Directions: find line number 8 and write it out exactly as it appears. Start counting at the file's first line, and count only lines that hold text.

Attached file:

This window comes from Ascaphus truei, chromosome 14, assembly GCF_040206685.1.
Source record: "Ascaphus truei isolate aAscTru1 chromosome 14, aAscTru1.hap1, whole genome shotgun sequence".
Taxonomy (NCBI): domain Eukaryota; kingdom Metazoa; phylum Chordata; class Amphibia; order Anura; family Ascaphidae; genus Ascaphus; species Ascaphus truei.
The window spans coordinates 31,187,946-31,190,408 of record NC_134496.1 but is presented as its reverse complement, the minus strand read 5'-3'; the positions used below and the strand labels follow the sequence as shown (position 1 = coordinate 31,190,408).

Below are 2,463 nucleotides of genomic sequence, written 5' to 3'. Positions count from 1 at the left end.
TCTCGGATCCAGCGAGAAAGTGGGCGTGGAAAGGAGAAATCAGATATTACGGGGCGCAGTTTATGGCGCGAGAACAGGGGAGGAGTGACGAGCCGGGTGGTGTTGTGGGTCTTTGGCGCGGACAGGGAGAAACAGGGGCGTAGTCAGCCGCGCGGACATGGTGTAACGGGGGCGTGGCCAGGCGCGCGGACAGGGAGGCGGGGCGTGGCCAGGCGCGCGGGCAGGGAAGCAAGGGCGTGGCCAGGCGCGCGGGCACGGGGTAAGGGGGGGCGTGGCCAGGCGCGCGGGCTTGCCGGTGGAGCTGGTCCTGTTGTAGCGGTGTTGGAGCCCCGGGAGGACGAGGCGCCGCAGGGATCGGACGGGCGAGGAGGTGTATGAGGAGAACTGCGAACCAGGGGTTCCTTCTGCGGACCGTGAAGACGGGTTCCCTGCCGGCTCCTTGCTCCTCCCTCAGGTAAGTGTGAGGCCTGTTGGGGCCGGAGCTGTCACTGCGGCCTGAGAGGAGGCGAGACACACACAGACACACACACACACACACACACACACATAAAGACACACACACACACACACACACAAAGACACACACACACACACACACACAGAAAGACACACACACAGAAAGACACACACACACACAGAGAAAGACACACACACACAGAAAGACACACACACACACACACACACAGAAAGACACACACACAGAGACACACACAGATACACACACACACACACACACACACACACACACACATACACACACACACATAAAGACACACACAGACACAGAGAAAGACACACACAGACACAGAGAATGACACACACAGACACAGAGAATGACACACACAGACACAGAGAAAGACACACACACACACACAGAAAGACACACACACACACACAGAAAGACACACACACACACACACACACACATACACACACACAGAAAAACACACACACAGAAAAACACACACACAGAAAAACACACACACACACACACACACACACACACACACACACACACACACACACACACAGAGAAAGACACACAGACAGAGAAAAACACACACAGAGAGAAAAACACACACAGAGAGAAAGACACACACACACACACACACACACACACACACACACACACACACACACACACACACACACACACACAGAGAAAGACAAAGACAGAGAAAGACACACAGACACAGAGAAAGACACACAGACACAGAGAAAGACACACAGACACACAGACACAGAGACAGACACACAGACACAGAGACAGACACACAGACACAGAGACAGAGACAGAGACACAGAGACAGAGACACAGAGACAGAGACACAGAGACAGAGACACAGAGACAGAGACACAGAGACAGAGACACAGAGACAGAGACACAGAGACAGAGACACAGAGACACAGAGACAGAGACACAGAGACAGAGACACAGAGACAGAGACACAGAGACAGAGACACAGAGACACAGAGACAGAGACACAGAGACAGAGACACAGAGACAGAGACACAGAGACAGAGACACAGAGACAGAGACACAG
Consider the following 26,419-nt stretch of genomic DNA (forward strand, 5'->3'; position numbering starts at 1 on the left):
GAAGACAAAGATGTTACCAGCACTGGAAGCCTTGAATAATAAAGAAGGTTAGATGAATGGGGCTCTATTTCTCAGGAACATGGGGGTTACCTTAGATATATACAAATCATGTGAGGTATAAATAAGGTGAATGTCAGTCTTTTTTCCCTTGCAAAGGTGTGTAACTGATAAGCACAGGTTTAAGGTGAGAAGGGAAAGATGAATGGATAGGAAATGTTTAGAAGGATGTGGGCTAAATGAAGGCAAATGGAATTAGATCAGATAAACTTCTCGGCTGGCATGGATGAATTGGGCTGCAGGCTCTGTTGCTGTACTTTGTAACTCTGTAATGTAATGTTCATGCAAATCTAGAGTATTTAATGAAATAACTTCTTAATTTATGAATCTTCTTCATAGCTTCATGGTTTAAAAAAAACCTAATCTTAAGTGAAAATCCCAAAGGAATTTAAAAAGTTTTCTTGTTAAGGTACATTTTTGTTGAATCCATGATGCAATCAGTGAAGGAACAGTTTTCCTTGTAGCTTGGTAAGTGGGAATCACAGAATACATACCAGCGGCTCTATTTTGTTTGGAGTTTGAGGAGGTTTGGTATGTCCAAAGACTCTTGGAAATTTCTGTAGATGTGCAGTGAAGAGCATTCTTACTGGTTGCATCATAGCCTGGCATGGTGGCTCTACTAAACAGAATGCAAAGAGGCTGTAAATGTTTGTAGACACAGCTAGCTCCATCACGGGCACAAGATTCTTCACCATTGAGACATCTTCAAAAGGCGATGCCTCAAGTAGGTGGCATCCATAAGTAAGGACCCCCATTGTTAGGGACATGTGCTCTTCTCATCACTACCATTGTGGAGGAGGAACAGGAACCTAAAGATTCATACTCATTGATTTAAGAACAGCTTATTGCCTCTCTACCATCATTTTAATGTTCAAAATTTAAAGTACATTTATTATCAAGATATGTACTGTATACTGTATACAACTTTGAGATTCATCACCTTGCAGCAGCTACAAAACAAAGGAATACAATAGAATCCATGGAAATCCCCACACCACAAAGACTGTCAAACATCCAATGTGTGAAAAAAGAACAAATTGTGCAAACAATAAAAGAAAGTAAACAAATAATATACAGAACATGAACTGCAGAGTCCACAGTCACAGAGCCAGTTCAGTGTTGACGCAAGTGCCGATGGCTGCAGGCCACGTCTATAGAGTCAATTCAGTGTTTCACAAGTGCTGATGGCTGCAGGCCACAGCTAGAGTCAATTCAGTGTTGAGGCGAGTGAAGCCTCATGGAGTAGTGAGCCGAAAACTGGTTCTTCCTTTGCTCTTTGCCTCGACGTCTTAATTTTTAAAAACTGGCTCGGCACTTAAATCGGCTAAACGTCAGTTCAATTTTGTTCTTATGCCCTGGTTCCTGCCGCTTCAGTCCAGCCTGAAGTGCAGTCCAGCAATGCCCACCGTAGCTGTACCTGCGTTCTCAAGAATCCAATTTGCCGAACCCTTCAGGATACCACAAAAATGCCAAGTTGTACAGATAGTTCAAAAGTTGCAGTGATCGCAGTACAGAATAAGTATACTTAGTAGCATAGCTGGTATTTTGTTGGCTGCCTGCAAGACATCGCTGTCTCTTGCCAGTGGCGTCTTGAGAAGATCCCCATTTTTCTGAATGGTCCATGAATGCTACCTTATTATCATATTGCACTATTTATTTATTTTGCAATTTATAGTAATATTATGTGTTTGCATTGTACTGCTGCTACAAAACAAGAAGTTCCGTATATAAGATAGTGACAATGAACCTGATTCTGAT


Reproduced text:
GAAGACAAAGATGTTACCAGCACTGGAAGCCTTGAATAATAAAGAAGGTTAGATGAATGGGGCTCTATTTCTCAGGAACATGGGGGTTACCTTAGATATATACAAATCATGTGAGGTATAAATAAGGTGAATGTCAGTCTTTTTTCCCTTGCAAAGGTGTGTAACTGATAAGCACAGGTTTAAGGTGAGAAGGGAAAGATGAATGGATAGGAAATGTTTAGAAGGATGTGGGCTAAATGAAGGCAAATGGAATTAGATCAGATAAACTTCTCGGCTGGCATGGATGAATTGGGCTGCAGGCTCTGTTGCTGTACTTTGTAACTCTGTAATGTAATGTTCATGCAAATCTAGAGTATTTAATGAAATAACTTCTTAATTTATGAATCTTCTTCATAGCTTCATGGTTTAAAAAAAACCTAATCTTAAGTGAAAATCCCAAAGGAATTTAAAAAGTTTTCTTGTTAAGGTACATTTTTGTTGAATCCATGATGCAATCAGTGAAGGAACAGTTTTCCTTGTAGCTTGGTAAGTGGGAATCACAGAATACATACCAGCGGCTCTATTTTGTTTGGAGTTTGAGGAGGTTTGGTATGTCCAAAGACTCTTGGAAATTTCTGTAGATGTGCAGTGAAGAGCATTCTTACTGGTTGCATCATAGCCTGGCATGGTGGCTCTACTAAACAGAATGCAAAGAGGCTGTAAATGTTTGTAGACACAGCTAGCTCCATCACGGGCACAAGATTCTTCACCATTGAGACATCTTCAAAAGGCGATGCCTCAAGTAGGTGGCATCCATAAGTAAGGACCCCCATTGTTAGGGACATGTGCTCTTCTCATCACTACCATTGTGGAGGAGGAACAGGAACCTAAAGATTCATACTCATTGATTTAAGAACAGCTTATTGCCTCTCTACCATCATTTTAATGTTCAAAATTTAAAGTACATTTATTATCAAGATATGTACTGTATACTGTATACAACTTTGAGATTCATCACCTTGCAGCAGCTACAAAACAAAGGAATACAATAGAATCCATGGAAATCCCCACACCACAAAGACTGTCAAACATCCAATGTGTGAAAAAAGAACAAATTGTGCAAACAATAAAAGAAAGTAAACAAATAATATACAGAACATGAACTGCAGAGTCCACAGTCACAGAGCCAGTTCAGTGTTGACGCAAGTGCCGATGGCTGCAGGCCACGTCTATAGAGTCAATTCAGTGTTTCACAAGTGCTGATGGCTGCAGGCCACAGCTAGAGTCAATTCAGTGTTGAGGCGAGTGAAGCCTCATGGAGTAGTGAGCCGAAAACTGGTTCTTCCTTTGCTCTTTGCCTCGACGTCTTAATTTTTAAAAACTGGCTCGGCACTTAAATCGGCTAAACGTCAGTTCAATTTTGTTCTTATGCCCTGGTTCCTGCCGCTTCAGTCCAGCCTGAAGTGCAGTCCAGCAATGCCCACCGTAGCTGTACCTGCGTTCTCAAGAATCCAATTTGCCGAACCCTTCAGGATACCACAAAAATGCCAAGTTGTACAGATAGTTCAAAAGTTGCAGTGATCGCAGTACAGAATAAGTATACTTAGTAGCATAGCTGGTATTTTGTTGGCTGCCTGCAAGACATCGCTGTCTCTTGCCAGTGGCGTCTTGAGAAGATCCCCATTTTTCTGAATGGTCCATGAATGCTACCTTATTATCATATTGCACTATTTATTTATTTTGCAATTTATAGTAATATTATGTGTTTGCATTGTACTGCTGCTACAAAACAAGAAGTTCCGTATATAAGATAGTGACAATGAACCTGATTCTGAT